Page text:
Railroads have increased safety training in the nearly two years since Lac-Megantic, a period during which nine trains have derailed and exploded in North America.

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Berkshire Hathaway -owned BNSF, CSX Corp, Norfolk Southern Corp and other railroads have bolstered their own network of hundreds of hazardous-materials experts and equipment centers dotted around the country that react if an accident occurs.

The major North American railroads last year spent $5 million to send more than 1,500 first responders on a new three-day oil train program in Pueblo, Colorado, the first site dedicated to oil derailment training in the United States.

The Department of Transportation's Pipeline and Hazardous Materials Safety Administration (PHMSA) is developing an oil derailment training module, expected to be completed in May.

But PHMSA funding to state and tribal governments for hazmat training has declined from $21.1 million in 2010 to $20.2 million last year, even as oil derailments increased. Moreover, interviews with fire departments across the country reveal stark disparities in training.

In Galena, where up to 50 oil trains roll through each week, the fire department had received some basic hazmat training provided by BNSF last year. But when the train came off the rails in March, Galena firefighters were still waiting for a slot at the Pueblo, Colorado facility.

"It was a bit cart-before-the-horse," said Galena volunteer fire chief Randy Beadle. "It just happened that we had an incident before we could get the guys out there" to Pueblo, he said.

It is unclear what exactly the Galena firefighters might have done differently given proper training and greater resources, but other firefighters who have received extensive training say it is vital to countering an oil train blaze safely.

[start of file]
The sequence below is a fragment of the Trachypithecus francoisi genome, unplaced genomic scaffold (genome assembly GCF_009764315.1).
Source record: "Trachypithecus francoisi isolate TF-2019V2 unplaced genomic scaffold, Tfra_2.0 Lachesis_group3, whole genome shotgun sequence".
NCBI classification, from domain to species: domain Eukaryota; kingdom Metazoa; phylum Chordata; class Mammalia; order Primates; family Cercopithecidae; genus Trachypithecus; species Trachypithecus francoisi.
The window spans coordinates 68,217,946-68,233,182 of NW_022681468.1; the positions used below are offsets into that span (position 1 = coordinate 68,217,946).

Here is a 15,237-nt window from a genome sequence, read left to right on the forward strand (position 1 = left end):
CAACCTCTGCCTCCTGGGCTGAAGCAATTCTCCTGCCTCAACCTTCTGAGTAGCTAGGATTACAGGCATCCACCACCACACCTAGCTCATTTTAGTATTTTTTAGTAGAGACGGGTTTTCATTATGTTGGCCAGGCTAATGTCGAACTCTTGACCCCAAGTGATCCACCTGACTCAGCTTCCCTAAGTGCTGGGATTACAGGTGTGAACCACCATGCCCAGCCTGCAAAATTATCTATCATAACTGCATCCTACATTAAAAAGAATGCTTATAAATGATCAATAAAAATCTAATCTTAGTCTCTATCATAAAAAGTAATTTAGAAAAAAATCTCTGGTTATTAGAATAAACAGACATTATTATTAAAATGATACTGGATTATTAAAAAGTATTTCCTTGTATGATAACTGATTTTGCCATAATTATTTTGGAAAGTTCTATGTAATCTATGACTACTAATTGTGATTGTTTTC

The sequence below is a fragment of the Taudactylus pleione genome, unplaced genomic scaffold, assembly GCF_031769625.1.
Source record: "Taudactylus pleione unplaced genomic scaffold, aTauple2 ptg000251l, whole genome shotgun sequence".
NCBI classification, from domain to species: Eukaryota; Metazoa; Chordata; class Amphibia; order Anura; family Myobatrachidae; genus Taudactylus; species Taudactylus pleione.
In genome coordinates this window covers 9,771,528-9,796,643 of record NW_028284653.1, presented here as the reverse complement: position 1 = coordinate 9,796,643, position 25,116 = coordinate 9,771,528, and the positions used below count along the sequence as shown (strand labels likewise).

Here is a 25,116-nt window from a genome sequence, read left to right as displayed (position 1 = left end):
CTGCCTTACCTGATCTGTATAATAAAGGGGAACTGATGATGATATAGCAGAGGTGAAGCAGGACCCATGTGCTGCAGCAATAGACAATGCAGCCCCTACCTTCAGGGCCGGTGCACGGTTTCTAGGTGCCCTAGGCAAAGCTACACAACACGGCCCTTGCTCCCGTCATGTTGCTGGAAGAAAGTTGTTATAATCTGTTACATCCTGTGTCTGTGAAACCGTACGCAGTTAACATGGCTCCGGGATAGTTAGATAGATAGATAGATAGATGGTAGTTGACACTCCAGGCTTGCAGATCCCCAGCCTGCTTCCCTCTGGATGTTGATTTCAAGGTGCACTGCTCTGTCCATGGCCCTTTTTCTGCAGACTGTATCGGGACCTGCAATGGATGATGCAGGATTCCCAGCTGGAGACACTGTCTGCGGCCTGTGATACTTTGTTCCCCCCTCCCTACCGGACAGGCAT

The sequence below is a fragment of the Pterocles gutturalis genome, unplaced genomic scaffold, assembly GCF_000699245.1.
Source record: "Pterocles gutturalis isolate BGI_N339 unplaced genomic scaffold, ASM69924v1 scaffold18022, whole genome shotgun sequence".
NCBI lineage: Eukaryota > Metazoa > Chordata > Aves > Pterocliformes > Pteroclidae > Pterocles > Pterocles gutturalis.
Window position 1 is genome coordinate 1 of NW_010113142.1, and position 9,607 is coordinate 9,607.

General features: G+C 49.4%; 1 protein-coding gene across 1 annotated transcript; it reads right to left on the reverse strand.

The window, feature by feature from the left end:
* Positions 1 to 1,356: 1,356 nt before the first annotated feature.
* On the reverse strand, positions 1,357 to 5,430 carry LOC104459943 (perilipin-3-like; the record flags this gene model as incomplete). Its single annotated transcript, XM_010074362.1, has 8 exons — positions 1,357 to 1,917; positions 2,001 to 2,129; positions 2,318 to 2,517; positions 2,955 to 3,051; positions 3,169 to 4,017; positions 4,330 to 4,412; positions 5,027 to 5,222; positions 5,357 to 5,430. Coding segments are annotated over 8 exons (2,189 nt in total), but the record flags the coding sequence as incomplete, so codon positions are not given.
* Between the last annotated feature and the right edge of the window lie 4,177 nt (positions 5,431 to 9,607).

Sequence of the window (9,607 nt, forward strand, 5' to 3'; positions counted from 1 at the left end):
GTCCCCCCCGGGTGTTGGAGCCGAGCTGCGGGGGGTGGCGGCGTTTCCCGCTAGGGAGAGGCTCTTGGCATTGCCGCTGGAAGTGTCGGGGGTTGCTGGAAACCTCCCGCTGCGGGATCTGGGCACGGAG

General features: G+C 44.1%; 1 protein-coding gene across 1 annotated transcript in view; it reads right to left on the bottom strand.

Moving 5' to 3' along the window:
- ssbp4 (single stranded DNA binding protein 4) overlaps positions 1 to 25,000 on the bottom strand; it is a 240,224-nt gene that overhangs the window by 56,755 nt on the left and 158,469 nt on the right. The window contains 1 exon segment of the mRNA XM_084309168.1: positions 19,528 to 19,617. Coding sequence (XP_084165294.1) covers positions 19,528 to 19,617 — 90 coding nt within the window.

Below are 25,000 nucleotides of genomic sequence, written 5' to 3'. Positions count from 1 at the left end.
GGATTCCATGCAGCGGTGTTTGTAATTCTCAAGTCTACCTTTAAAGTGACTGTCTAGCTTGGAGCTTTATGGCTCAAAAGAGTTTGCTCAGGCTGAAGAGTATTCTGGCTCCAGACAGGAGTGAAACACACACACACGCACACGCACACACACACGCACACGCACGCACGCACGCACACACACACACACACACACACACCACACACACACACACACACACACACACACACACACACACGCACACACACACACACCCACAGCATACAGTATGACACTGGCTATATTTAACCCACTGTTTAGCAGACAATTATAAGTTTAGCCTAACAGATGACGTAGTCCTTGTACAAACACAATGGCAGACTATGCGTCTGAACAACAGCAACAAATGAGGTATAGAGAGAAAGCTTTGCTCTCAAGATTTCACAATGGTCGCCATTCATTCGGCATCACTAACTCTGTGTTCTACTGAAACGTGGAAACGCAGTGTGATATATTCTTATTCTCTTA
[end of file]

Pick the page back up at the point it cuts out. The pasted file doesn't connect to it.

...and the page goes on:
In Casselton, North Dakota, the fire department has been "bombarded" with training after an oil train collided with a derailed soybean train in December 2013, setting 21 oil cars ablaze and causing a fireball whose heat was felt from over a quarter of a mile away, said Casselton's volunteer fire chief, Tim McLean.

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Before that accident, McLean and his 28-strong fire team "had no idea oil trains were that explosive," said McLean, a corn and soy farmer. Since then, eight firefighters from the department have been to the Pueblo site for intensive training and more will attend this year.

In Pembroke, Virginia, where CSX rerouted some crude oil trains last month after a derailment damaged its track in West Virginia, the volunteer department has had no specific oil training, said fire department president Jerry Gautier.

"We have reached thousands of people for hydrogen and ethanol training, but the oil program is in its infancy," said Rick Edinger, a member of the hazardous material committee at the International Fire Chiefs Association. "It could take a couple of years to roll out."

Meanwhile, oil train accidents remain at the front of people's minds in Galena, especially for Pedersen, the emergency manager in Jo Daviess county, one of the busiest areas in Illinois for oil trains.

"Every time I hear a train go by now, I think a little differently about it," he said.